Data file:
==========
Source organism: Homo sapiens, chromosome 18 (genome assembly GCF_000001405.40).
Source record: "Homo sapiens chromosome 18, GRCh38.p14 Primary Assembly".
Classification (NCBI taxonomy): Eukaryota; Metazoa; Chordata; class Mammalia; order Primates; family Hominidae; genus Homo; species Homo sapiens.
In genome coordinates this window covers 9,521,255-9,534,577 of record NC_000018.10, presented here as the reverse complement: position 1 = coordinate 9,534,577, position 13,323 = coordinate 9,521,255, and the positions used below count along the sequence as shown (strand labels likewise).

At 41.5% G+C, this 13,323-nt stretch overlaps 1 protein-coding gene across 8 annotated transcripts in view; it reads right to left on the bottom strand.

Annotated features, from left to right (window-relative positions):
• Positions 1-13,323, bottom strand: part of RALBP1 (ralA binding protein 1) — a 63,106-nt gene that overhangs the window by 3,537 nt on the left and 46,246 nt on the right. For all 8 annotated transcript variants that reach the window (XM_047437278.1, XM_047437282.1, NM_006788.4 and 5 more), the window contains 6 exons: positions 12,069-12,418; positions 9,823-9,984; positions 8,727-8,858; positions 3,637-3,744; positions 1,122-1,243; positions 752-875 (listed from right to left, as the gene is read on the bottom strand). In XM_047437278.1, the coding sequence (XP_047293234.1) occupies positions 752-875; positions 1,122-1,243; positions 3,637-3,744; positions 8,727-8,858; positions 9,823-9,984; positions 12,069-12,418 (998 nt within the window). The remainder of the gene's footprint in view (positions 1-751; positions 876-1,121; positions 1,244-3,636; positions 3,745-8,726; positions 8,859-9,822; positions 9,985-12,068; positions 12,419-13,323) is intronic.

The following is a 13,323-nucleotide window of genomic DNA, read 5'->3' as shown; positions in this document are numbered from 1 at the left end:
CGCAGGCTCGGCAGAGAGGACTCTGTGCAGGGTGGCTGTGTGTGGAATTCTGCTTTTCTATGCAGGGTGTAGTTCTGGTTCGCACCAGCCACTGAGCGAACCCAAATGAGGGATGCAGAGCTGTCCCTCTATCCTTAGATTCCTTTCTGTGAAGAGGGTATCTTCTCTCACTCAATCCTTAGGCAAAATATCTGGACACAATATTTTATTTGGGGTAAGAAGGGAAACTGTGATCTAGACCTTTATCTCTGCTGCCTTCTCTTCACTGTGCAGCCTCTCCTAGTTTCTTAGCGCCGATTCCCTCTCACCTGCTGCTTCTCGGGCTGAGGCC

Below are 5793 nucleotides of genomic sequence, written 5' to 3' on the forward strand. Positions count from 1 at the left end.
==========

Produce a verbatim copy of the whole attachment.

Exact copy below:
Source organism: Homo sapiens, chromosome 18 (genome assembly GCF_000001405.40).
Source record: "Homo sapiens chromosome 18, GRCh38.p14 Primary Assembly".
Classification (NCBI taxonomy): Eukaryota; Metazoa; Chordata; class Mammalia; order Primates; family Hominidae; genus Homo; species Homo sapiens.
In genome coordinates this window covers 9,521,255-9,534,577 of record NC_000018.10, presented here as the reverse complement: position 1 = coordinate 9,534,577, position 13,323 = coordinate 9,521,255, and the positions used below count along the sequence as shown (strand labels likewise).

At 41.5% G+C, this 13,323-nt stretch overlaps 1 protein-coding gene across 8 annotated transcripts in view; it reads right to left on the bottom strand.

Annotated features, from left to right (window-relative positions):
• Positions 1-13,323, bottom strand: part of RALBP1 (ralA binding protein 1) — a 63,106-nt gene that overhangs the window by 3,537 nt on the left and 46,246 nt on the right. For all 8 annotated transcript variants that reach the window (XM_047437278.1, XM_047437282.1, NM_006788.4 and 5 more), the window contains 6 exons: positions 12,069-12,418; positions 9,823-9,984; positions 8,727-8,858; positions 3,637-3,744; positions 1,122-1,243; positions 752-875 (listed from right to left, as the gene is read on the bottom strand). In XM_047437278.1, the coding sequence (XP_047293234.1) occupies positions 752-875; positions 1,122-1,243; positions 3,637-3,744; positions 8,727-8,858; positions 9,823-9,984; positions 12,069-12,418 (998 nt within the window). The remainder of the gene's footprint in view (positions 1-751; positions 876-1,121; positions 1,244-3,636; positions 3,745-8,726; positions 8,859-9,822; positions 9,985-12,068; positions 12,419-13,323) is intronic.

The following is a 13,323-nucleotide window of genomic DNA, read 5'->3' as shown; positions in this document are numbered from 1 at the left end:
CGCAGGCTCGGCAGAGAGGACTCTGTGCAGGGTGGCTGTGTGTGGAATTCTGCTTTTCTATGCAGGGTGTAGTTCTGGTTCGCACCAGCCACTGAGCGAACCCAAATGAGGGATGCAGAGCTGTCCCTCTATCCTTAGATTCCTTTCTGTGAAGAGGGTATCTTCTCTCACTCAATCCTTAGGCAAAATATCTGGACACAATATTTTATTTGGGGTAAGAAGGGAAACTGTGATCTAGACCTTTATCTCTGCTGCCTTCTCTTCACTGTGCAGCCTCTCCTAGTTTCTTAGCGCCGATTCCCTCTCACCTGCTGCTTCTCGGGCTGAGGCC

Below are 5793 nucleotides of genomic sequence, written 5' to 3' on the forward strand. Positions count from 1 at the left end.